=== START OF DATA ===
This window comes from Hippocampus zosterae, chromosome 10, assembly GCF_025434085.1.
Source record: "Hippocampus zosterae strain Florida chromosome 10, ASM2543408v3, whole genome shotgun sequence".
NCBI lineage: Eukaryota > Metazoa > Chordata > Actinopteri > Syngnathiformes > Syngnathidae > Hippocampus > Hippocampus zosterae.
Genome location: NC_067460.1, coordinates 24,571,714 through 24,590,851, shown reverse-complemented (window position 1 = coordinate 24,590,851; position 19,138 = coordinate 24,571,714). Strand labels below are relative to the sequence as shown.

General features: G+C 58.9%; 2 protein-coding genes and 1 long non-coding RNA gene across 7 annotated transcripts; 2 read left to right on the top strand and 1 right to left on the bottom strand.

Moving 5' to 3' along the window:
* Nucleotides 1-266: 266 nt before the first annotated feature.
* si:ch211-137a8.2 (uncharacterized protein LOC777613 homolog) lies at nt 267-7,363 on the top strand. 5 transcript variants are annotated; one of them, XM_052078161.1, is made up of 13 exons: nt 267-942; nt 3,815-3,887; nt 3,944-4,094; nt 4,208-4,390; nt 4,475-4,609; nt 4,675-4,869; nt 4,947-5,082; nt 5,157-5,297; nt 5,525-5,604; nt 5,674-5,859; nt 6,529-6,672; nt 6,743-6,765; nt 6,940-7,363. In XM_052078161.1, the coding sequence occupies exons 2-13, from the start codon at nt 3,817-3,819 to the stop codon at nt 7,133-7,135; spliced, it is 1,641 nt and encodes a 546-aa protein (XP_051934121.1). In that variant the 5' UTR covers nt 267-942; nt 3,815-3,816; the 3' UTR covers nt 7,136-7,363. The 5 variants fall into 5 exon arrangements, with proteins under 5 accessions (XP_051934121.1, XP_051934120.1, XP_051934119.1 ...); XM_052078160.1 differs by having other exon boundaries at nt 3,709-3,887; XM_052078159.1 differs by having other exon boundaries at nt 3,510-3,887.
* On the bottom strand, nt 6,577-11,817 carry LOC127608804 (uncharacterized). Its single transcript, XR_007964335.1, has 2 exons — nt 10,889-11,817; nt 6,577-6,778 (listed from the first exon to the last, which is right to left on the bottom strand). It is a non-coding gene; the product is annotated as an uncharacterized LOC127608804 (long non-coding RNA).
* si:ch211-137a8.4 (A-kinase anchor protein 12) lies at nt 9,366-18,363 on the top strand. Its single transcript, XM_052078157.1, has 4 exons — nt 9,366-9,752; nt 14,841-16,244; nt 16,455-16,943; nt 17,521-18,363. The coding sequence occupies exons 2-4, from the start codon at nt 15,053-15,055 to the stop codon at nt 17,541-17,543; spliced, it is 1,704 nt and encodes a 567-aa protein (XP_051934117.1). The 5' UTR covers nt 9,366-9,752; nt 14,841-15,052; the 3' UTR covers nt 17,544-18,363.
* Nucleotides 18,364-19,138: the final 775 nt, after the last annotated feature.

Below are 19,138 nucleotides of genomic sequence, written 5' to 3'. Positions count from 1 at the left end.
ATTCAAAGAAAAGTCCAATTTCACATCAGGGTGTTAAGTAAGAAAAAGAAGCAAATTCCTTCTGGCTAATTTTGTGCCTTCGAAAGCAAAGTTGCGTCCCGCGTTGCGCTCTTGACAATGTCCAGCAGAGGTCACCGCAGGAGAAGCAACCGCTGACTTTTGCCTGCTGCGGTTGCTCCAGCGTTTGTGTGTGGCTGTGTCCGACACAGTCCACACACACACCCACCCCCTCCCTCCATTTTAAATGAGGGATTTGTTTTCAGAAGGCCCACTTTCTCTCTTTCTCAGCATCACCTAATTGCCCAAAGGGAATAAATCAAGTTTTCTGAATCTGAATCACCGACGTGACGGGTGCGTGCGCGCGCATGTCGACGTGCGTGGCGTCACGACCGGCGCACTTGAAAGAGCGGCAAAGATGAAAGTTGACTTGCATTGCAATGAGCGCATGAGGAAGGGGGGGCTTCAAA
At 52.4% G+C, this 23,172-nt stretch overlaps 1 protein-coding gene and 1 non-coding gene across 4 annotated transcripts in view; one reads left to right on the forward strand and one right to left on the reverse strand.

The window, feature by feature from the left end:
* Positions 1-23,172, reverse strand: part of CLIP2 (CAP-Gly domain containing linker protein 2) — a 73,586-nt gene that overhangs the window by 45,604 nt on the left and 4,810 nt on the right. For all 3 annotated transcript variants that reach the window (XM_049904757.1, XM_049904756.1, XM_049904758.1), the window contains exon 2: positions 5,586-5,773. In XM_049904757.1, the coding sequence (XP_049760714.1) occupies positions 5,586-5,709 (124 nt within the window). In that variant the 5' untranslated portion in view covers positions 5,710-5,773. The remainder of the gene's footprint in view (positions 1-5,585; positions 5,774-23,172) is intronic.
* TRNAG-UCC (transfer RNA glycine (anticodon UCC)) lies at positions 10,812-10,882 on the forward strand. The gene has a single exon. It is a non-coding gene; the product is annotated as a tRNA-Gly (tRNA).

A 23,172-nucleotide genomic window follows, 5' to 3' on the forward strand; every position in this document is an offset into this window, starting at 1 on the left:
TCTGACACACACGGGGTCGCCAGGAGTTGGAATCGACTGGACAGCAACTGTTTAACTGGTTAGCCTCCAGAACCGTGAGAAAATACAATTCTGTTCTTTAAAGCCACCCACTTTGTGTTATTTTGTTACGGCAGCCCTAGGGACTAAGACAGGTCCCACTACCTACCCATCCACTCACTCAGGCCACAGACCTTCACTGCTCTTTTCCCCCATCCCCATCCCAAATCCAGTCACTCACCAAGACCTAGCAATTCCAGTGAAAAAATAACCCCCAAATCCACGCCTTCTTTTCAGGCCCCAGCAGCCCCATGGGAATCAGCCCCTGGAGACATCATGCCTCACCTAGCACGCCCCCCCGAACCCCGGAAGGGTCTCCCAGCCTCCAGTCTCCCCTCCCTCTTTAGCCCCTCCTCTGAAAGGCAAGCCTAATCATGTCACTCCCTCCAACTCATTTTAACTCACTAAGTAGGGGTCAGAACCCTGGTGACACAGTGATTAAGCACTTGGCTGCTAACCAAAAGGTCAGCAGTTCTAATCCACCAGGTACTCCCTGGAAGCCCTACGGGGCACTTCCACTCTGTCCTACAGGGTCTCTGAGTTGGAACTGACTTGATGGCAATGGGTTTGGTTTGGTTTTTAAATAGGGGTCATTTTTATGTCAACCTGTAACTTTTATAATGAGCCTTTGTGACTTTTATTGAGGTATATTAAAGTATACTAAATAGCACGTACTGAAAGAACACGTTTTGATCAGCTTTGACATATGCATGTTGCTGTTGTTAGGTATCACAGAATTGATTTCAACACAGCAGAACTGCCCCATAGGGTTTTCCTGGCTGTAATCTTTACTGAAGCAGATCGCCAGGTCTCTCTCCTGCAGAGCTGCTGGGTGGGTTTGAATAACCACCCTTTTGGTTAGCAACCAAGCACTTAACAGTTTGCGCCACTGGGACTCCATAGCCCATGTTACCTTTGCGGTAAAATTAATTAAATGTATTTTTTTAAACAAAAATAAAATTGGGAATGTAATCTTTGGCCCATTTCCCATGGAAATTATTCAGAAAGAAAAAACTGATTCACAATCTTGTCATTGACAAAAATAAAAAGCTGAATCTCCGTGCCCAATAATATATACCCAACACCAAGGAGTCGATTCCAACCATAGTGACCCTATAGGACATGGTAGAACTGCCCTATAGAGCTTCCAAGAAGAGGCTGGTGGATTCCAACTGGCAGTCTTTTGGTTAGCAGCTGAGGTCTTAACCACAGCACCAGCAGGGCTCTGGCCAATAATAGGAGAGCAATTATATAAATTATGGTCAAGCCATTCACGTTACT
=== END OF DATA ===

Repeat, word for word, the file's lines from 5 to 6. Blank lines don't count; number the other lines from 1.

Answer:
General features: G+C 58.9%; 2 protein-coding genes and 1 long non-coding RNA gene across 7 annotated transcripts; 2 read left to right on the top strand and 1 right to left on the bottom strand.

Moving 5' to 3' along the window: